As I write this blog, we are in the midst of the Covid-19 Pandemic. Each day brings changes to how and where we can conduct business; we have little visibility into what the next month, three months, or six months will bring; and many of our employees are fearful.
To help those leaders during this and other crises, I offer some suggestions to how we can lead our businesses in uncertain times.
First of all, we need to keep calm and project an image of calm and confidence. Our employees look to us for guidance. The calm and confidence comes from the certainty that we will survive this. We do not know what will happen tomorrow and we do not know when this uncertainty will end. But, we do know that (with the collective efforts of our great team), we will do everything to make it through.
The consultant, Stan Sipes, once commented:
“The most common weakness I see in organizations is the lack of work that is done in a meeting.”
Today, more than ever, so little work is done in meetings because no one has done their homework to actually prepare for the meetings.
As a result, a meeting with the objective to discuss and make a decision morphs into a meeting that is 95% informational (getting everyone up to speed) and 5% decision-making (which usually becomes just a rubber stamp because we have run out of time and attention).
“There are smart decisions and wise decisions. And one form of wisdom is the ability to judge when to let luck disrupt our plans. Not all time in life is equal. The question is, when the unequal moment comes, do we recognize it, or just let it slip? Jim Collins (Great by Choice)
Being opportunistic means that we take advantage of those opportunities that unexpectedly cross our paths. To best position ourselves to capitalize opportunities, we need to:
Successful leaders make good decisions… consistently.
Good decision-making is dependent on a number of factors: understanding, experience, intelligence, foresight, and just plain luck. There is no guide that will tell you how to make the perfect decision. But, there are some keys to better decision-making that, when followed, will help to improve the quality and consistency of your decisions.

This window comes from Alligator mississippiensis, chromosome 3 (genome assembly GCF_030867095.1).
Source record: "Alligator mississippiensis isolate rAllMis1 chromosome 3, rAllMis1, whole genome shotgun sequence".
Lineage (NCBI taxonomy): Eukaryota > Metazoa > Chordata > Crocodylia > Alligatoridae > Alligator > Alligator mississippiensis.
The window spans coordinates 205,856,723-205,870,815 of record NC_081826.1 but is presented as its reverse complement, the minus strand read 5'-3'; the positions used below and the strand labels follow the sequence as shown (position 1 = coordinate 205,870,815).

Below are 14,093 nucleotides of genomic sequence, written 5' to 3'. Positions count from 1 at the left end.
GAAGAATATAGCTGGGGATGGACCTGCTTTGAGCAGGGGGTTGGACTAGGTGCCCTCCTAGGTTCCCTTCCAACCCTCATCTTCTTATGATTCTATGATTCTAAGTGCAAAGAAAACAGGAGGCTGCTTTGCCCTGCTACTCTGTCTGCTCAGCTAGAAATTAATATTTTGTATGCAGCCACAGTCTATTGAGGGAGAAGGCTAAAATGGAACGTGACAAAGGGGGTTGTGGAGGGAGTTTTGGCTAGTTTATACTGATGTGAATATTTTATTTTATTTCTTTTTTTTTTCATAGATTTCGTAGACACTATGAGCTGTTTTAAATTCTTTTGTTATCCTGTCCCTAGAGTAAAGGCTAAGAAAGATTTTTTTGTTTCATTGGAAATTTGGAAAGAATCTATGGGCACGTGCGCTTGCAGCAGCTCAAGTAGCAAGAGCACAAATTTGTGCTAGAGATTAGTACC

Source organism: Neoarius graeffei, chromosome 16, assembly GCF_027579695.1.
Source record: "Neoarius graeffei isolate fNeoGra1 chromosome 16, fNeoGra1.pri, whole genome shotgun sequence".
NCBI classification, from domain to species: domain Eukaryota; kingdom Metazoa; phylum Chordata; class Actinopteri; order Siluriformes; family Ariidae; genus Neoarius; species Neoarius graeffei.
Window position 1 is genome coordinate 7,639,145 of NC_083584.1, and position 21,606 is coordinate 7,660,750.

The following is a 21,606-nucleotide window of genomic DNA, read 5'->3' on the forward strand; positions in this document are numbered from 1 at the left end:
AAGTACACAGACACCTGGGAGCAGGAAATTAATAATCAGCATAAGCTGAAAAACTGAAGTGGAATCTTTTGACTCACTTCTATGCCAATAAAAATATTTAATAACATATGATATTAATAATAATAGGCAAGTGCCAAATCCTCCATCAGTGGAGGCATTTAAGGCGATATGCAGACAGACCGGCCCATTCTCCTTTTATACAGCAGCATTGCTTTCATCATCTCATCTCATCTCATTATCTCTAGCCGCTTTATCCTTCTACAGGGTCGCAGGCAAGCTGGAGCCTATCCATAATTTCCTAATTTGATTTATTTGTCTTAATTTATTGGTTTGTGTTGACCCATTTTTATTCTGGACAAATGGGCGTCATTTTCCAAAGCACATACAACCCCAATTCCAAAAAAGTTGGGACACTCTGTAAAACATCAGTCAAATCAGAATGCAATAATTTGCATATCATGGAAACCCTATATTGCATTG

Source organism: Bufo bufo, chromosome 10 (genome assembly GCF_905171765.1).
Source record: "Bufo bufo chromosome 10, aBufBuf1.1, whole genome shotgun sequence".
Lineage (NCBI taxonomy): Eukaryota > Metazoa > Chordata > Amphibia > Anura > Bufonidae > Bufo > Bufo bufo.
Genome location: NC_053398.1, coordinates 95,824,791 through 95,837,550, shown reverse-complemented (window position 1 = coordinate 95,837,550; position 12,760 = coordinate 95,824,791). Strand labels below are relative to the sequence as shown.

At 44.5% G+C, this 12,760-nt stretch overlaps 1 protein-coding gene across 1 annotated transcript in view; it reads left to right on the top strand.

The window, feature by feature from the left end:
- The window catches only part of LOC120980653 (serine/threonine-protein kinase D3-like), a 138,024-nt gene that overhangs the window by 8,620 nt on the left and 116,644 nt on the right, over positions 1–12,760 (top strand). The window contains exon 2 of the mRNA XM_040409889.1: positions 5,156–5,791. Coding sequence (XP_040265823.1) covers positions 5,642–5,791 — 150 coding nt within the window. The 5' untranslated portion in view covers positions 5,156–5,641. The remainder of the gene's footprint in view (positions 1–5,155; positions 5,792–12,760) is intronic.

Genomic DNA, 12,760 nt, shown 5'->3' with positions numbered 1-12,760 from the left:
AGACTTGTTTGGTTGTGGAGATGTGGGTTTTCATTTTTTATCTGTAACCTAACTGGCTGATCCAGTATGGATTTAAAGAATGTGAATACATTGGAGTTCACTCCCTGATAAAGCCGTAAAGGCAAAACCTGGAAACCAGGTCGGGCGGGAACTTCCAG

“It’s not always what we say; often it’s what we allow the other person to say. By listening, we gain trust and make other people feel more comfortable with us.” Rick Pitino
The ability to listen well, to really listen well, is one of those “soft skills” that distinguish effective leaders from run-of-the-mill managers.
As leaders, effective communication requires that we listen well to understand the true views and opinions of our team, our customers, and other stakeholders.
Four keys to such effective communication include:
Strategic thinking skills differentiate middle-level managers from effective upper level leaders. With excellent strategic thinking skills, the leader is able to make effective decisions that benefit their companies in both the short and long term.
Developing strategic thinking skills requires practice. It requires us to think strategically and see the consequences of our thinking. Three ways to get this practice and develop great strategic thinking skills include:
Hawaiians and other Polynesians are the descendants of peoples who traveled by boat from East Asia to settle their islands. Those most likely to survive the long and arduous journey were those with “thrifty genes”. They were those ancestors who were best able to process and use the limited food on their boat trips. Today, in a world of cheap and plentiful food, these same “thrifty genes” have led to an epidemic of obesity and diabetes among their descendants. What worked in one time may not work in another.
I share this anecdote to drive home the point that “survival of the fittest” does not mean survival of the toughest or meanest in a dog eat dog world. Rather, the survival and success of the fittest requires that we be flexible and adaptive in our leadership focus, style, and vision depending on the needs of the marketplace and our companies. Continue reading